Remembering Michael: Soldier strengthened by son's life, legacy
September 11, 2013
FORT LEE, Va. (Sept. 12, 2013) -- One can make the argument that only a long-lived life yields purpose and substance. Spc. Janice Matthews would beg to differ.
The Army Logistics University-assigned Soldier is a grieving parent; a mother who lost her 18-month-old son, Michael D. Matthews, in June due to complications from renal disease.
Despite gloomy prognoses for survival and a normal life, multiple visits to hospitals, bouts with stroke-causing high blood pressure and the long list of medications she managed, she said his resilience was otherworldly; a gift that strengthened her then and continues to do so today.
"In 18 months I learned so much from a sweet, lovable and innocent person," she said recently. "I mean, he had this fight in him that I've never seen in an adult. My son saved my life."
Matthews would need her son's strength.
The 30-year-old offers a complicated story. She grew up in foster homes in and around Elizabeth City, N.C., and was traumatized by her experiences before and after she was removed from her parents.
"It wasn't the best childhood," she said.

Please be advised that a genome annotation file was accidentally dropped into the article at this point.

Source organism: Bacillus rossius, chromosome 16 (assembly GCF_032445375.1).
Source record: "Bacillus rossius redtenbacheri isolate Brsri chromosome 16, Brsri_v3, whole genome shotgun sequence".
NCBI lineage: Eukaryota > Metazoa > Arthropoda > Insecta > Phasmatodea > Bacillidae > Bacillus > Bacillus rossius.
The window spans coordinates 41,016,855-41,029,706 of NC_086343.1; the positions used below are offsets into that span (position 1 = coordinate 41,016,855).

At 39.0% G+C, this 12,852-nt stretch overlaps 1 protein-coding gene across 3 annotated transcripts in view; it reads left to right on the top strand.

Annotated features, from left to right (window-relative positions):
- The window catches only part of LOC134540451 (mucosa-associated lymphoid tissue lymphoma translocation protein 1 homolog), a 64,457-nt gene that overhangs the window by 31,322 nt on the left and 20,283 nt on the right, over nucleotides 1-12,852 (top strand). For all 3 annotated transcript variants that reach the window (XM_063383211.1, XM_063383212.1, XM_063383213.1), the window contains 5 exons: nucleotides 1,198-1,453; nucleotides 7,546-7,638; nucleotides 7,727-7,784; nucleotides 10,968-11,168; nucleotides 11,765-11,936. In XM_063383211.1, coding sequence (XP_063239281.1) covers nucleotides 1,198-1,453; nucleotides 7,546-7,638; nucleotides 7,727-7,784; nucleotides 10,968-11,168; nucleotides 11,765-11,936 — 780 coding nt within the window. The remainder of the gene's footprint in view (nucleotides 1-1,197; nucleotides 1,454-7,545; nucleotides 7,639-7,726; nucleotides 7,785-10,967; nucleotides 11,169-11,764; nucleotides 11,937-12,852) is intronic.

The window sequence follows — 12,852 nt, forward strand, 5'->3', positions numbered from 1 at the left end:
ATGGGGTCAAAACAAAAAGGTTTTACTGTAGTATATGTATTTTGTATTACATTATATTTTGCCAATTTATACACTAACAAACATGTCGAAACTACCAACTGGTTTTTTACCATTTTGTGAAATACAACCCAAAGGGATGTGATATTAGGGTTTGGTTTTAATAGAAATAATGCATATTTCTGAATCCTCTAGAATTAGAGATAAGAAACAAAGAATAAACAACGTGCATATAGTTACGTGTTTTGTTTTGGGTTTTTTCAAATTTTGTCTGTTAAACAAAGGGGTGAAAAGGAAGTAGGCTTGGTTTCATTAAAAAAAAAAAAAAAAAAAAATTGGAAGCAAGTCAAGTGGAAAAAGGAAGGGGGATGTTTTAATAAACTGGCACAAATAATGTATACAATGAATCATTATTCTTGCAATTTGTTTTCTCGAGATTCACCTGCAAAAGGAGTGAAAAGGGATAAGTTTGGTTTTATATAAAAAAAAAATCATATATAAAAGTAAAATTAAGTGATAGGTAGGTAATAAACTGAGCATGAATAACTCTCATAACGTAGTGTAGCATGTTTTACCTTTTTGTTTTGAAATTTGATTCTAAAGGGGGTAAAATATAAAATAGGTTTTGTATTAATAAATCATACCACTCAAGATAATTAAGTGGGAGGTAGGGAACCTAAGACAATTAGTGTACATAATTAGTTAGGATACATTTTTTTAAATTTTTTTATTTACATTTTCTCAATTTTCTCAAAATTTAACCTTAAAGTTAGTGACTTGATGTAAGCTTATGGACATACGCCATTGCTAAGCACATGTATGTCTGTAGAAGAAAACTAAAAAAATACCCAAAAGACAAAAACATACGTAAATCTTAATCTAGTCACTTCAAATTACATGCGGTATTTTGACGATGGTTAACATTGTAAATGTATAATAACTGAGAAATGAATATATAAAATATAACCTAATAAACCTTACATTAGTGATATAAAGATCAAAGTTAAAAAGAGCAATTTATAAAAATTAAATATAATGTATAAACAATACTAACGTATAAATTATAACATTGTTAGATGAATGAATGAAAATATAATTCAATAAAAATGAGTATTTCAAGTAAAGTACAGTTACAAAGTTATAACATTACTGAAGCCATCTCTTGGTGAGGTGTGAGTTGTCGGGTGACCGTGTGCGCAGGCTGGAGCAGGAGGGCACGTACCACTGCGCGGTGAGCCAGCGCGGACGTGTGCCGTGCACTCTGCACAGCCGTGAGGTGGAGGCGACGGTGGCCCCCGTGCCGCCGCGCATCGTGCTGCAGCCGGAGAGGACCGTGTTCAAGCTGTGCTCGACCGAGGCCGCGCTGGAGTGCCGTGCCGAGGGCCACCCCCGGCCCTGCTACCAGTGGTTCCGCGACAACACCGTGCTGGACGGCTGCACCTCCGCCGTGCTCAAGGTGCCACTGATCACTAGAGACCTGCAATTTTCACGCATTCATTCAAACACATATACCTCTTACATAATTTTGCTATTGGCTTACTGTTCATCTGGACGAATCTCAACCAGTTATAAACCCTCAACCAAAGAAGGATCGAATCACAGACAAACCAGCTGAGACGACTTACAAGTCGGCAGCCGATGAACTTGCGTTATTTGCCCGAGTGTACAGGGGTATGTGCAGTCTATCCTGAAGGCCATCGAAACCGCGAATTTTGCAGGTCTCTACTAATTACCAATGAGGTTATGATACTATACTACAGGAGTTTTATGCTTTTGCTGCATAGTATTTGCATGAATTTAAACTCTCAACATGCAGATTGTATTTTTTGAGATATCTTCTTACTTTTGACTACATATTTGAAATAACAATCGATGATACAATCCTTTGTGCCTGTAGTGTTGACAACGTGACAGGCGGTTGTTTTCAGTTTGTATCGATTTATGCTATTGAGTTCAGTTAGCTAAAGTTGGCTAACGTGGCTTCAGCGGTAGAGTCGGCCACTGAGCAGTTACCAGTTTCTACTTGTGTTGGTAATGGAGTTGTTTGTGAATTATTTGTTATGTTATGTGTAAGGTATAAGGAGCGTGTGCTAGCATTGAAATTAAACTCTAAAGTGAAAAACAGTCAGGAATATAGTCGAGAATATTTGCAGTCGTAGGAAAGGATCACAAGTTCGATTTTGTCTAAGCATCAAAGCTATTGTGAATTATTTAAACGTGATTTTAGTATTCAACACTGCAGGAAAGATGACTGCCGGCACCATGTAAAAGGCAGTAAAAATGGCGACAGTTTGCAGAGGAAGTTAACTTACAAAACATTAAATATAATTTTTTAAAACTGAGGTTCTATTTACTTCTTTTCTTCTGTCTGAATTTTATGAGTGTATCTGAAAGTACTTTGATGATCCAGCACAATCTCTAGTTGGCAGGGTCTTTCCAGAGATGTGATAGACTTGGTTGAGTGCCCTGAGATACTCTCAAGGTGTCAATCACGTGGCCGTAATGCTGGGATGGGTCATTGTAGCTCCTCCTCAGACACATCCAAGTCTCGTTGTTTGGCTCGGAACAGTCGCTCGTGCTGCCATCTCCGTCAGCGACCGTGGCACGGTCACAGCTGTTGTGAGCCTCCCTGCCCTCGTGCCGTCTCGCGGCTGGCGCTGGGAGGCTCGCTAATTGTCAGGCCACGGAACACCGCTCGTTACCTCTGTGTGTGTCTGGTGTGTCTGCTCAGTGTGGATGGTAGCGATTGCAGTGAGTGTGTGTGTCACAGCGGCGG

When she was 16, a high school Reserve Officer Training Corps administrator and his wife took an interest in and later adopted her. Married at 18, Matthews gave birth to two boys and became a preschool teacher. She joined the Army in 2007, served a tour in Iraq and was temporarily retired due to medical issues.
Michael was born in November 2011. Matthews was called back to active duty last year and was assigned to ALU's Staff and Faculty Company, 71st Transportation Battalion. First Sgt. Penny R. Bell said her first impression of Matthews dramatically changed once she learned of her tribulation.
"When I'm tired, I think about her," she said. "She gives me strength. I don't get to be tired when I think about her and her circumstances. And I get to motivate the other Soldiers in this company by reminding them of what she's been through."